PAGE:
So, here’s the problem: Within the span of less than a year, the company brass has done a 180-degree turnaround? Is it any wonder that those of us in the know are simply rolling our eyes at this point? Do these people not talk to each other before they talk to the automotive press?
Conveniently, Kargar didn’t speak about where the money will come from to accomplish this, and considering Nissan’s current financial position, it begs the question, “OK, how?” Nor did Kargar provide any timeline or any specifics about models in development stages, which leads any real automotive enthusiast to suspect this is just more internal navel-gazing being floated as policy.
This whole situation has an all-too-familiar sound to those of us who have been Infiniti enthusiasts since 1989. Likewise, Kargar’s statement: “There is a lot of work to be done here” simply reeks of empty corporate-level babbling. Infiniti’s bread-and-butter car, the Q50, despite being long in the tooth, garnered the following review from Motor Trend: “Underwhelming driving experience, poor efficiency, and poor value rating.” Ever-optimistic, despite being disappointed more often than not, we can only hope that this time, the “lot of work to be done” actually will happen.
Karger was not asked about, and did not volunteer any information, on future sedan models. Seems Infiniti, like most car makers, is still focused on the crossover / SUV market.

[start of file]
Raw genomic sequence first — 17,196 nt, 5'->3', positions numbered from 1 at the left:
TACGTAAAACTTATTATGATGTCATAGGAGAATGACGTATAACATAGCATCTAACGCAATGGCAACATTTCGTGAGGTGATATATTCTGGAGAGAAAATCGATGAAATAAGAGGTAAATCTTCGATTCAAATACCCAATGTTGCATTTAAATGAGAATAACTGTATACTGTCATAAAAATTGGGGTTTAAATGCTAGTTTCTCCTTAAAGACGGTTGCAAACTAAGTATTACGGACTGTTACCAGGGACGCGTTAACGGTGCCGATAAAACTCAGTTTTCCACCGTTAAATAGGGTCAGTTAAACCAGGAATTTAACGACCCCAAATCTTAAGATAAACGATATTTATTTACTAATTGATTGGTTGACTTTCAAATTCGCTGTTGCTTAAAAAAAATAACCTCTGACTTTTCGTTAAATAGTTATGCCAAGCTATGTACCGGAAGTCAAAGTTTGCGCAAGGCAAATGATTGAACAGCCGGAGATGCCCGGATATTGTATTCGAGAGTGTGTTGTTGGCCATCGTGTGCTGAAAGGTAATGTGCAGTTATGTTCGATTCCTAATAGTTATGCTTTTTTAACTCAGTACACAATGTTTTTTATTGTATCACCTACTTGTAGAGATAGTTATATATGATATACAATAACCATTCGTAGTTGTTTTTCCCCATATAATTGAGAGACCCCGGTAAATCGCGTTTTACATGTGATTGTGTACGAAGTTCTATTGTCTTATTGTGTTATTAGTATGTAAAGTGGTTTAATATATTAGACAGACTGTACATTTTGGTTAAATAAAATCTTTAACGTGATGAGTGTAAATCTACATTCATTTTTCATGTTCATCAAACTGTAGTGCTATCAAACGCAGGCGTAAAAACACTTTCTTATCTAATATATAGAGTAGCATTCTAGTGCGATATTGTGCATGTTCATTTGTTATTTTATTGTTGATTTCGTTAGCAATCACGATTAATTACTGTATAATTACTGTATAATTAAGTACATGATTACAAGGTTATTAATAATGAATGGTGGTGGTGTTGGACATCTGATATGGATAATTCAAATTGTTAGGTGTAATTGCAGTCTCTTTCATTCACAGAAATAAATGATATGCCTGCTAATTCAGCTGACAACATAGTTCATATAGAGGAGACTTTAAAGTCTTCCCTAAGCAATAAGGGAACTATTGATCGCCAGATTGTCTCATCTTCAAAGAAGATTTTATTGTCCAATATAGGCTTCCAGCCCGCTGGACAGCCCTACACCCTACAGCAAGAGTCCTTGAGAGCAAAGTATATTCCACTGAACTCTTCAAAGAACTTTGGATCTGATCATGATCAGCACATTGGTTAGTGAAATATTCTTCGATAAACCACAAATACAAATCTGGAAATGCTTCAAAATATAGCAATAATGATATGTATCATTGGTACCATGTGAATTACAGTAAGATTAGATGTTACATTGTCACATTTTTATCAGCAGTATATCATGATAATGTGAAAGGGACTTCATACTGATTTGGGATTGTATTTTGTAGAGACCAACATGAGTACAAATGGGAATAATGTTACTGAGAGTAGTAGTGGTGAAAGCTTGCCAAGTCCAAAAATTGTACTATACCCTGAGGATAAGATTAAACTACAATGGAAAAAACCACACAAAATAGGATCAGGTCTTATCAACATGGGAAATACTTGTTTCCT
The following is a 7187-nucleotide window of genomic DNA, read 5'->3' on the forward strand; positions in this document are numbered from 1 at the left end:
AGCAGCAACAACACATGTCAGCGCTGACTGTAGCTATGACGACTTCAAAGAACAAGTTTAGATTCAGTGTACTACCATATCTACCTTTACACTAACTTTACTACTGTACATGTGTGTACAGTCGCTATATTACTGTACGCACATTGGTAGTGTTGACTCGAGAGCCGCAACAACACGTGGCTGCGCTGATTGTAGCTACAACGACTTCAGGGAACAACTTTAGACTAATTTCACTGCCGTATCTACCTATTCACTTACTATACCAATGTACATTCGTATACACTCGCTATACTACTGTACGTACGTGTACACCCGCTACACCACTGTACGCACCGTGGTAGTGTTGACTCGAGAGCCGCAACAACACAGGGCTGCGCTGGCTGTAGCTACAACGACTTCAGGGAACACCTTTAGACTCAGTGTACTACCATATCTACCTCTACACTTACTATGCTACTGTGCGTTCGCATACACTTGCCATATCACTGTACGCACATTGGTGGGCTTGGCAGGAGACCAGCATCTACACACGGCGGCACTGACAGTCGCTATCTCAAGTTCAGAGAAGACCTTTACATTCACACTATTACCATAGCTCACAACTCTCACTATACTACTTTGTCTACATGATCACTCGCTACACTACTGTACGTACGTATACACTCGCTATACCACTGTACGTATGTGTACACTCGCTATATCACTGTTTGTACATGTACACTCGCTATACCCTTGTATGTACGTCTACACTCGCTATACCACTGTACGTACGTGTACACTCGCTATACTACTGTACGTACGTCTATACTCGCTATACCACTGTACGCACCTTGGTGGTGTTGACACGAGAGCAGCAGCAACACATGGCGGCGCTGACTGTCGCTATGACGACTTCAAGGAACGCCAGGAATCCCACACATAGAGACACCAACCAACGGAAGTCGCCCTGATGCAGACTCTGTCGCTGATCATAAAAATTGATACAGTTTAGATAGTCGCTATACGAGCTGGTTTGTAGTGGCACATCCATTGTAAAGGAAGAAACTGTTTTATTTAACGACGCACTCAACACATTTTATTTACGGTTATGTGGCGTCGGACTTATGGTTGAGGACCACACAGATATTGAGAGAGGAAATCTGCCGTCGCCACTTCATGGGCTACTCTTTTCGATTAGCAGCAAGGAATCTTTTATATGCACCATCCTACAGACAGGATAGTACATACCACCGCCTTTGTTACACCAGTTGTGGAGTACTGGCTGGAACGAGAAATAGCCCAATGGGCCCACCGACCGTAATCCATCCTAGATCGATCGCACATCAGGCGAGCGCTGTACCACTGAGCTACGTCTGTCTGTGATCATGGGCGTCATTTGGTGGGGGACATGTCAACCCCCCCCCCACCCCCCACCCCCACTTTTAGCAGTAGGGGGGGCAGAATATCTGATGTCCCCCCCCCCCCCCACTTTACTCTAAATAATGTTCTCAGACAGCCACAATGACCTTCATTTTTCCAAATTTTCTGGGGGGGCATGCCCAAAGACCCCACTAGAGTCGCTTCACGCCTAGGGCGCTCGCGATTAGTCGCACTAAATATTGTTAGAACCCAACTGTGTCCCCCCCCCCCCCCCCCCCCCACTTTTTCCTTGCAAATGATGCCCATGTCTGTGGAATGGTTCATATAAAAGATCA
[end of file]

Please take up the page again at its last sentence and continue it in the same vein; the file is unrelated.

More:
Here’s what we DO know, without a doubt: The brand is damaged, and badly so. For those of you at Nissan reading this, you know full well that we’ve been absolutely nothing if not 100% honest with our readers for almost 20 years now. We’re not a fan club, we’re a resource, and we’ve always called a spade a spade, even when it’s been frowned upon. This isn’t an enthusiasm problem, this is a pattern of inexcusably terrible decision-making and wholesale dismissal of good, sound automotive development and marketing. You guys get paid to build and market world-class cars. We get paid (actually, we don’t) to report, transparently and factually, what’s going on from an enthusiast standpoint. Edmunds and Car & Driver might fawn over every move you make, but we don’t – and we don’t forget when we’re misled.
If we look back at Infiniti’s historical high points, we can see that the cars and crossovers that really made a mark for the brand ALL had something special, something unique, and something more to offer the consumer. Recall if you will: The first-gen Q45 was a world-changing car, from active suspension, to art-deco styling cues, to near-perfect ergonomics and a seriously-underrated screaming 4.5-liter V8. It put Lexus and Acura on notice. The Fuga-based M45 of 2003-04? Understated brilliance, harkening back to the muscle cars of the 70s, with sufficient luxury to remind owners that they’re driving an upscale Japanese sedan. The FX45? Again, an absolute hot rod, disguised as a family crossover, the FX could embarrass a lot of sports cars and still get Junior to soccer practice in style. Even the latest iteration of the M56 and the Q60 Red Sport gave us a glimmer of hope that someone, somewhere in Infiniti Corporate was paying attention.
Time will tell, of course… but considering we’ve seen two completely opposing “official” game plans within the span of less than a year coming directly from Infiniti HQ, the outlook is not favorable.